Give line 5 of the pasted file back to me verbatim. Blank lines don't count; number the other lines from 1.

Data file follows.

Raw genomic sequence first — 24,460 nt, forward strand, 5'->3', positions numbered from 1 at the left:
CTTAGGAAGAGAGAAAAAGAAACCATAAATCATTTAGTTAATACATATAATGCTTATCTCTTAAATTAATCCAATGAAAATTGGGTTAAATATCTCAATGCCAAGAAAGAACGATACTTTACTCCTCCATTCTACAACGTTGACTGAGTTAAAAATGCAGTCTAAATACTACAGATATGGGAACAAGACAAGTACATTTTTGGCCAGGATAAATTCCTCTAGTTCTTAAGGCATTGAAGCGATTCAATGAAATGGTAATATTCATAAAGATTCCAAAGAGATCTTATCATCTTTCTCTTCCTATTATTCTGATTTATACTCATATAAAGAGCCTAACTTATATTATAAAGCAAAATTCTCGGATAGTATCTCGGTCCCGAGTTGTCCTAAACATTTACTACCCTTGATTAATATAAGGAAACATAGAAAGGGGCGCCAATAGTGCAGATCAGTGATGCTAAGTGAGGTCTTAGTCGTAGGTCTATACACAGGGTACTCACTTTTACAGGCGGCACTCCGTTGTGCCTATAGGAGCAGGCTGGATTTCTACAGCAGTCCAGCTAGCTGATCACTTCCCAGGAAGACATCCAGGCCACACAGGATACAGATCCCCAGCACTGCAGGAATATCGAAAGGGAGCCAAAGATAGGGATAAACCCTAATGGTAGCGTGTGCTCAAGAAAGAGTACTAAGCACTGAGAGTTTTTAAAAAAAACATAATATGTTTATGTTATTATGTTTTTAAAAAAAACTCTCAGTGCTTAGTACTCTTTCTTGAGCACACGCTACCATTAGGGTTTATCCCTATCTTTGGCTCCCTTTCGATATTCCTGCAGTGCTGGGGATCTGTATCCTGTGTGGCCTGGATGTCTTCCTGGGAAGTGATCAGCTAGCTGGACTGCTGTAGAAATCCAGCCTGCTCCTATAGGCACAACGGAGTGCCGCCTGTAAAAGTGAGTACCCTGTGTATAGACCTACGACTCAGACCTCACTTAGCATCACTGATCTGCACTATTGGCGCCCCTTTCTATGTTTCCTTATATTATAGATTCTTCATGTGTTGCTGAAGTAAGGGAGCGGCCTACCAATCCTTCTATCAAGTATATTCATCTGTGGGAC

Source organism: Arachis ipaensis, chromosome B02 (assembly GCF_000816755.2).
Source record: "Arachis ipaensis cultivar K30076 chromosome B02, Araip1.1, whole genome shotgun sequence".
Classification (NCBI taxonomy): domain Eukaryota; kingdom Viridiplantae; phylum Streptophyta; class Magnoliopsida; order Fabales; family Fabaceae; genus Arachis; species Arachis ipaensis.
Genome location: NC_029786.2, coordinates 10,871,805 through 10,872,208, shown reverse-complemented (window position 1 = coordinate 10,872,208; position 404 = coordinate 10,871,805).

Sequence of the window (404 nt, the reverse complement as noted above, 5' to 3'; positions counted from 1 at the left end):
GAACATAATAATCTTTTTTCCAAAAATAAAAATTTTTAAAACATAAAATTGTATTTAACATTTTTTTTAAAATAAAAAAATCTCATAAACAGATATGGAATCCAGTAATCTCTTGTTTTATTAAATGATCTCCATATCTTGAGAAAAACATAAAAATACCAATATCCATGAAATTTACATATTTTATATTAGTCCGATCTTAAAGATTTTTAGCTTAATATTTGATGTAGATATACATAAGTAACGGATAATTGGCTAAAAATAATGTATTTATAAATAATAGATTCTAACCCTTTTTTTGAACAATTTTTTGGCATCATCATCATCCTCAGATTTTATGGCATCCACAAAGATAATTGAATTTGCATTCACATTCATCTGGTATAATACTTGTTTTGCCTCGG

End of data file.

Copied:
Classification (NCBI taxonomy): domain Eukaryota; kingdom Viridiplantae; phylum Streptophyta; class Magnoliopsida; order Fabales; family Fabaceae; genus Arachis; species Arachis ipaensis.